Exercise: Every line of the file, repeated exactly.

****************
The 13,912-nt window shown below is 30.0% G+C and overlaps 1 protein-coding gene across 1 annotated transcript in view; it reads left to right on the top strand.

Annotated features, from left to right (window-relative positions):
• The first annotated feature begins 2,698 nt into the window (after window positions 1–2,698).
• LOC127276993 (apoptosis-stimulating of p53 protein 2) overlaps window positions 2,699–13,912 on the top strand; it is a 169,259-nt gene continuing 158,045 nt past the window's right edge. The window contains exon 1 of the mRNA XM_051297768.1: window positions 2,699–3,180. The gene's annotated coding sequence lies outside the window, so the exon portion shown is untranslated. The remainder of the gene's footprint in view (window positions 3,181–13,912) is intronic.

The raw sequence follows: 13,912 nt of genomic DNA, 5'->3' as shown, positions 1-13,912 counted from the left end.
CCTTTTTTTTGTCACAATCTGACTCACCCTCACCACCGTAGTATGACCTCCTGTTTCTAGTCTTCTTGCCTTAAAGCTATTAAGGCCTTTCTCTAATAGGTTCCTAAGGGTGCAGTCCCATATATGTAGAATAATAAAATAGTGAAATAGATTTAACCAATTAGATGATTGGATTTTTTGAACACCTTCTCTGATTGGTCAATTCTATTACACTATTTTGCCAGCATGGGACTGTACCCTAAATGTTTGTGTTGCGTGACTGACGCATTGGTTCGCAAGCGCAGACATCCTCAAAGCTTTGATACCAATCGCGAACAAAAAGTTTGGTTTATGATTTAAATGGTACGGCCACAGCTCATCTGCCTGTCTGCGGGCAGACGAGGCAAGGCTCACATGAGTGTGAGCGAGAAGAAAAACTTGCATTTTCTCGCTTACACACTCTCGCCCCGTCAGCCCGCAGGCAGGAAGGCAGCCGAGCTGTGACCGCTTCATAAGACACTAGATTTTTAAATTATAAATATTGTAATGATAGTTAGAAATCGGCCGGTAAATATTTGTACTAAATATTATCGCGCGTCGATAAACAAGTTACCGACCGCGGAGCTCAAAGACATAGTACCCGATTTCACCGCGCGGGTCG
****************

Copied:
The 13,912-nt window shown below is 30.0% G+C and overlaps 1 protein-coding gene across 1 annotated transcript in view; it reads left to right on the top strand.

Annotated features, from left to right (window-relative positions):
• The first annotated feature begins 2,698 nt into the window (after window positions 1–2,698).
• LOC127276993 (apoptosis-stimulating of p53 protein 2) overlaps window positions 2,699–13,912 on the top strand; it is a 169,259-nt gene continuing 158,045 nt past the window's right edge. The window contains exon 1 of the mRNA XM_051297768.1: window positions 2,699–3,180. The gene's annotated coding sequence lies outside the window, so the exon portion shown is untranslated. The remainder of the gene's footprint in view (window positions 3,181–13,912) is intronic.

The raw sequence follows: 13,912 nt of genomic DNA, 5'->3' as shown, positions 1-13,912 counted from the left end.
CCTTTTTTTTGTCACAATCTGACTCACCCTCACCACCGTAGTATGACCTCCTGTTTCTAGTCTTCTTGCCTTAAAGCTATTAAGGCCTTTCTCTAATAGGTTCCTAAGGGTGCAGTCCCATATATGTAGAATAATAAAATAGTGAAATAGATTTAACCAATTAGATGATTGGATTTTTTGAACACCTTCTCTGATTGGTCAATTCTATTACACTATTTTGCCAGCATGGGACTGTACCCTAAATGTTTGTGTTGCGTGACTGACGCATTGGTTCGCAAGCGCAGACATCCTCAAAGCTTTGATACCAATCGCGAACAAAAAGTTTGGTTTATGATTTAAATGGTACGGCCACAGCTCATCTGCCTGTCTGCGGGCAGACGAGGCAAGGCTCACATGAGTGTGAGCGAGAAGAAAAACTTGCATTTTCTCGCTTACACACTCTCGCCCCGTCAGCCCGCAGGCAGGAAGGCAGCCGAGCTGTGACCGCTTCATAAGACACTAGATTTTTAAATTATAAATATTGTAATGATAGTTAGAAATCGGCCGGTAAATATTTGTACTAAATATTATCGCGCGTCGATAAACAAGTTACCGACCGCGGAGCTCAAAGACATAGTACCCGATTTCACCGCGCGGGTCG